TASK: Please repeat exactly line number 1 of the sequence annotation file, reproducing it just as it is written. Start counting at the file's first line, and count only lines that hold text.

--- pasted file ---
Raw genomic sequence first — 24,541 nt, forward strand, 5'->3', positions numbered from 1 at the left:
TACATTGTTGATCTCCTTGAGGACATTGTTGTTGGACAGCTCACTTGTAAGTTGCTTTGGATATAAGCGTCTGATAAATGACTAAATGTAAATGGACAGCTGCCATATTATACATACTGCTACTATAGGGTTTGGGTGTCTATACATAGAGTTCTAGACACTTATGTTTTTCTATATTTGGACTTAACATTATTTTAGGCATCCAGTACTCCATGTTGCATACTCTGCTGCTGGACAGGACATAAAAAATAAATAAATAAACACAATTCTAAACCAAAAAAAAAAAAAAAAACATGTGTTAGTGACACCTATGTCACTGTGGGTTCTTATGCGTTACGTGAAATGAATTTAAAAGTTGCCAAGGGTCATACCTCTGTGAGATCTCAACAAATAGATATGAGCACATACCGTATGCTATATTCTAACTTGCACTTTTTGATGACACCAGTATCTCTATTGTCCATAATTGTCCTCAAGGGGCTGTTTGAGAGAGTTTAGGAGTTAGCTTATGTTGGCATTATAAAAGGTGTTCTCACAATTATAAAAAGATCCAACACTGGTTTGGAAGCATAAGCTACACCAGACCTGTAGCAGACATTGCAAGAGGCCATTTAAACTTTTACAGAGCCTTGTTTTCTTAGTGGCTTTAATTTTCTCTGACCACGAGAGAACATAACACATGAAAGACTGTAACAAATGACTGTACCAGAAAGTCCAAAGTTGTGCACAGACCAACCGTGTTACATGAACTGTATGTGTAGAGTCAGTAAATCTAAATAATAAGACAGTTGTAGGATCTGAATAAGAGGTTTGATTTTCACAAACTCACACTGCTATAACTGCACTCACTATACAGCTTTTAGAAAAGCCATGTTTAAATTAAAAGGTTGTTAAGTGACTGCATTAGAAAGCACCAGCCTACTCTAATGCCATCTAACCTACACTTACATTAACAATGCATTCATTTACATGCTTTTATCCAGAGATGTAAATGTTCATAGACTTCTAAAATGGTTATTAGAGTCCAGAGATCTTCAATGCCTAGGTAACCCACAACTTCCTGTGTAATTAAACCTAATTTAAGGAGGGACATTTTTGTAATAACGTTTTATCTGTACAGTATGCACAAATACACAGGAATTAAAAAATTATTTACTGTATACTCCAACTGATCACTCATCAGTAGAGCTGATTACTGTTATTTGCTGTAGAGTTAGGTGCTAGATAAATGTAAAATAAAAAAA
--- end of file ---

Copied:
Raw genomic sequence first — 24,541 nt, forward strand, 5'->3', positions numbered from 1 at the left: